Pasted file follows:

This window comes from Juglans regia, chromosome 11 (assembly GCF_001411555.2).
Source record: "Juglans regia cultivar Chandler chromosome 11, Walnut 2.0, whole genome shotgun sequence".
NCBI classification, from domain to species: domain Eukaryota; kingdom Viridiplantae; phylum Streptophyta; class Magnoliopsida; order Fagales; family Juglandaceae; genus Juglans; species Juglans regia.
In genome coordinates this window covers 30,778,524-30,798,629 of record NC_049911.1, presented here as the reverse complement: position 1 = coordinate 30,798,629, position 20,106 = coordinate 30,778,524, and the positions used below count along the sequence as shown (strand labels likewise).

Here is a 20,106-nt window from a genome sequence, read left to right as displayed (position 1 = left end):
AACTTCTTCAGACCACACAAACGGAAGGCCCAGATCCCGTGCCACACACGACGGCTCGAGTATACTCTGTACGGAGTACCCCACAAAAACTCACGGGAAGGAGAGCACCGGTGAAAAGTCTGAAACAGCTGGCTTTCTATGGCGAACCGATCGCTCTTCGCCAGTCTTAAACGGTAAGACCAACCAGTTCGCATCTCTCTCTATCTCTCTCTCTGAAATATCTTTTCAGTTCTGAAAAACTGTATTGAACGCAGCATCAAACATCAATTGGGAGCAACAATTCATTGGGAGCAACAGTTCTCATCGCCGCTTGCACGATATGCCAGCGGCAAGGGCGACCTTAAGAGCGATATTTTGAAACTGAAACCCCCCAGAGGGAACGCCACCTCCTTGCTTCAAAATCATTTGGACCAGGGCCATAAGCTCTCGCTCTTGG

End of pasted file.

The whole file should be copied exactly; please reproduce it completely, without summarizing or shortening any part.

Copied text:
This window comes from Juglans regia, chromosome 11 (assembly GCF_001411555.2).
Source record: "Juglans regia cultivar Chandler chromosome 11, Walnut 2.0, whole genome shotgun sequence".
NCBI classification, from domain to species: domain Eukaryota; kingdom Viridiplantae; phylum Streptophyta; class Magnoliopsida; order Fagales; family Juglandaceae; genus Juglans; species Juglans regia.
In genome coordinates this window covers 30,778,524-30,798,629 of record NC_049911.1, presented here as the reverse complement: position 1 = coordinate 30,798,629, position 20,106 = coordinate 30,778,524, and the positions used below count along the sequence as shown (strand labels likewise).

Here is a 20,106-nt window from a genome sequence, read left to right as displayed (position 1 = left end):
AACTTCTTCAGACCACACAAACGGAAGGCCCAGATCCCGTGCCACACACGACGGCTCGAGTATACTCTGTACGGAGTACCCCACAAAAACTCACGGGAAGGAGAGCACCGGTGAAAAGTCTGAAACAGCTGGCTTTCTATGGCGAACCGATCGCTCTTCGCCAGTCTTAAACGGTAAGACCAACCAGTTCGCATCTCTCTCTATCTCTCTCTCTGAAATATCTTTTCAGTTCTGAAAAACTGTATTGAACGCAGCATCAAACATCAATTGGGAGCAACAATTCATTGGGAGCAACAGTTCTCATCGCCGCTTGCACGATATGCCAGCGGCAAGGGCGACCTTAAGAGCGATATTTTGAAACTGAAACCCCCCAGAGGGAACGCCACCTCCTTGCTTCAAAATCATTTGGACCAGGGCCATAAGCTCTCGCTCTTGG